A total of 15 children were treated for symptoms including inflammation of the blood vessels, along with vomiting, abdominal pain and diarrhea. Doctors say they do not know the cause, though there are "concerns, not yet substantiated," that it might be linked to the Wuhan coronavirus (COVID-19).
All of the children are between the ages of two and 15, and more than seven of them require blood pressure support. And five of these are said to be needing mechanical ventilation as part of their treatment.
These mysterious illnesses follow reports by the New York Department of Health (NYDH) that another 100 children, mostly in European countries, have also had to be treated at hospitals for similar symptoms.
Inflamed blood vessels could be suggestive of Kawasaki disease, a rare illness that strikes one in 10,000 children under the age of five every year. Other symptoms of Kawasaki disease include swollen hands and feet, bright red lips that are also swollen, and rashes on the torso or groin.
In its report, the NYDH advised city doctors to keep an eye out for a condition currently being described as "multi-system inflammatory syndrome," which often necessitates having to be admitted to an intensive care unit (ICU) for cardiac or respiratory support. So far, no children have died from whatever this is.
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Though some suspect that this mystery disease might be related to the Wuhan coronavirus (COVID-19), seeing as how it is already going around, media reports are clear in emphasizing that the two are not definitively linked. Even so, the World Health Organization (WHO) is urging its clinical network to be aware of any new cases that might emerge.
Keep in mind that the Wuhan coronavirus (COVID-19) is infecting very few children as it is. According to the U.S. Centers for Disease Control and Prevention (CDC), only about 1.7 percent of known cases are in children, and the vast majority of these have been mild.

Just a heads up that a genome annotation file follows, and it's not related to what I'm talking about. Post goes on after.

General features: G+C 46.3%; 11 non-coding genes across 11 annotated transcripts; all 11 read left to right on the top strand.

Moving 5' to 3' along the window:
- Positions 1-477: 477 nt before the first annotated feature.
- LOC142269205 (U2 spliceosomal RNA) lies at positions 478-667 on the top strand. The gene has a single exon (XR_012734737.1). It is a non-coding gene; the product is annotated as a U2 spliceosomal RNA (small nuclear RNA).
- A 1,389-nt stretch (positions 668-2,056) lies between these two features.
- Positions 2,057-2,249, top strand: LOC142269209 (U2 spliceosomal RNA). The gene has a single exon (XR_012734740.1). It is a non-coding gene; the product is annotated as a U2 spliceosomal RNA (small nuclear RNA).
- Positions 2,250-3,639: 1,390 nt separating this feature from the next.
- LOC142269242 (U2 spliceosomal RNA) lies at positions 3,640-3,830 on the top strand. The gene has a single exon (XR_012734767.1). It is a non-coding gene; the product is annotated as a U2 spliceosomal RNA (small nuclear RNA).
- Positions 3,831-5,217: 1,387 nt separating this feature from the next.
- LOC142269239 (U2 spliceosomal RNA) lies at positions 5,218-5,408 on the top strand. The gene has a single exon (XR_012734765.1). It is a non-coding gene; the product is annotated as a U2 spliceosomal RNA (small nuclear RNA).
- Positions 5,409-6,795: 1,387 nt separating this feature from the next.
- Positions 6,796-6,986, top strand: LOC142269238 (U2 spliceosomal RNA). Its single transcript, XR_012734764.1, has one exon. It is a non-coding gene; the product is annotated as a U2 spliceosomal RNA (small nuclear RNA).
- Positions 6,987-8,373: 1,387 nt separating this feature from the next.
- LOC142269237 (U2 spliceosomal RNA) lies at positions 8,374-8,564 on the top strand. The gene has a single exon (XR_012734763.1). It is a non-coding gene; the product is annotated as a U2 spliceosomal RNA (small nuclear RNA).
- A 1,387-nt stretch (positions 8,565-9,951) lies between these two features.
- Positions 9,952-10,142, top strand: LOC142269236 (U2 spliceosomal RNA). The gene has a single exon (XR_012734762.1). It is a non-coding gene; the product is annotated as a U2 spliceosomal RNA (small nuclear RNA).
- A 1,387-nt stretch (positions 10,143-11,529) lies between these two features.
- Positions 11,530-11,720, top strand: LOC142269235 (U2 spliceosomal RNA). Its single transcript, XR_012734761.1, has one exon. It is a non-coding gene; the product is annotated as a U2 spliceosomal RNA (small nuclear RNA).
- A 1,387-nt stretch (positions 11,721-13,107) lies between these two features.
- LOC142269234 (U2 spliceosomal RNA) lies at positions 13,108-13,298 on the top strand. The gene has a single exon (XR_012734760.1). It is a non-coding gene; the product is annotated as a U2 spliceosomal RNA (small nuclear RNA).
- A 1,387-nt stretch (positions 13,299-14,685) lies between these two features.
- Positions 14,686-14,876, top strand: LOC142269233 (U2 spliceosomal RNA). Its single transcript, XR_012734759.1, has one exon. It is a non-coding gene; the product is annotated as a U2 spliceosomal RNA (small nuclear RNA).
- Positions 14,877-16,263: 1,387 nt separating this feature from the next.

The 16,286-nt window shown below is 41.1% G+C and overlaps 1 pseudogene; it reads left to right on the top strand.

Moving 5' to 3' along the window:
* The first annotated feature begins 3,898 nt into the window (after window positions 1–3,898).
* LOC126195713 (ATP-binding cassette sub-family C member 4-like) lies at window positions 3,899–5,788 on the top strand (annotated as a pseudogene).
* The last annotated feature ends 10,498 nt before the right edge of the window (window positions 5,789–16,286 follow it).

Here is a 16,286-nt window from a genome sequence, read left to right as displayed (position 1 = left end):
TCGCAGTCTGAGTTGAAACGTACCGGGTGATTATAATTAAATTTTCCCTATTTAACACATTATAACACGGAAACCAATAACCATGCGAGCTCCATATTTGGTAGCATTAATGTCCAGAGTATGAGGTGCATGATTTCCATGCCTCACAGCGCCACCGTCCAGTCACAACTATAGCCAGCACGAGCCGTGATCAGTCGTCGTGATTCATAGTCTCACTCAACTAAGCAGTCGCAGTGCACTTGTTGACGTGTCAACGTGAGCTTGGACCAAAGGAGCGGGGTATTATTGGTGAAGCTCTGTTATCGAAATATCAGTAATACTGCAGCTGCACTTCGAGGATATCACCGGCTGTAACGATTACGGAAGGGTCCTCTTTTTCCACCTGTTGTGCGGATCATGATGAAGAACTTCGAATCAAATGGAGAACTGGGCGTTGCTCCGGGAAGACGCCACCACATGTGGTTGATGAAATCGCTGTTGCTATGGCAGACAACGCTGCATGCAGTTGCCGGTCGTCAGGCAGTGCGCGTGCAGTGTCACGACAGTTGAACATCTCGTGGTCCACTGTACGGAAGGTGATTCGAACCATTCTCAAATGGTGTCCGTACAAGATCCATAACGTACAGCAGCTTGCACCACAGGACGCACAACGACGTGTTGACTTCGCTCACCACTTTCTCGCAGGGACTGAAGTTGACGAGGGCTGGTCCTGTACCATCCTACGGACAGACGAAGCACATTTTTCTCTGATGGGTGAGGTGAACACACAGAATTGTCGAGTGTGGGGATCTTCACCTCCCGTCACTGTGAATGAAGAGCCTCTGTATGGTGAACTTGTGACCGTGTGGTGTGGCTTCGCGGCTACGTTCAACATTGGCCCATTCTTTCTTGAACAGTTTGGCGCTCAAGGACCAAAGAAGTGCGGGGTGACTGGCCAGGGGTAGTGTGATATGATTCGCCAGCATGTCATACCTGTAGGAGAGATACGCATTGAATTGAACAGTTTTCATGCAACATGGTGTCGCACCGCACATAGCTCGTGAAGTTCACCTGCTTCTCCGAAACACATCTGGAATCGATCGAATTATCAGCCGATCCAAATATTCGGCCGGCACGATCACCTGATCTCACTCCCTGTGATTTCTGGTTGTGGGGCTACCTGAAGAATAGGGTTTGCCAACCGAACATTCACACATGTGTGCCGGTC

With that said, whatever this new syndrome is that is afflicting children could potentially be some kind of Wuhan coronavirus (COVID-19) mutation, though, again, that is all speculation at this point.
The reason why some believe that there might be a connection to Kawasaki syndrome is that, even though it is rare, the disease tends to be triggered by the presence of viruses or infections. In other words, there is a possibility that the Wuhan coronavirus (COVID-19) is "awakening" Kawasaki syndrome in some children.
"Kawasaki syndrome does not have a precise cause, but in genetically predisposed children there is a triggering environmental factor, probably infectious and probably viral," says pediatrician Dr. Marianna Fabi, who is currently treating five cases of the disease at Bologna's Sant'Orsola-Malpighi hospital in Italy.
Meanwhile, New York City health officials are probing the known cases there to see if they can identify any link to the Wuhan coronavirus (COVID-19). According to health commissioner Dr. Oxiris Barbot, "even though the relationship of this syndrome to COVID-19 is not yet defined, and not all of these cases have tested positive for COVID-19 by either DNA test or serology, the clinical nature of this virus is such that we are asking all providers to contact us immediately if they see patients who meet the criteria we've outlined."
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Sources for this article include: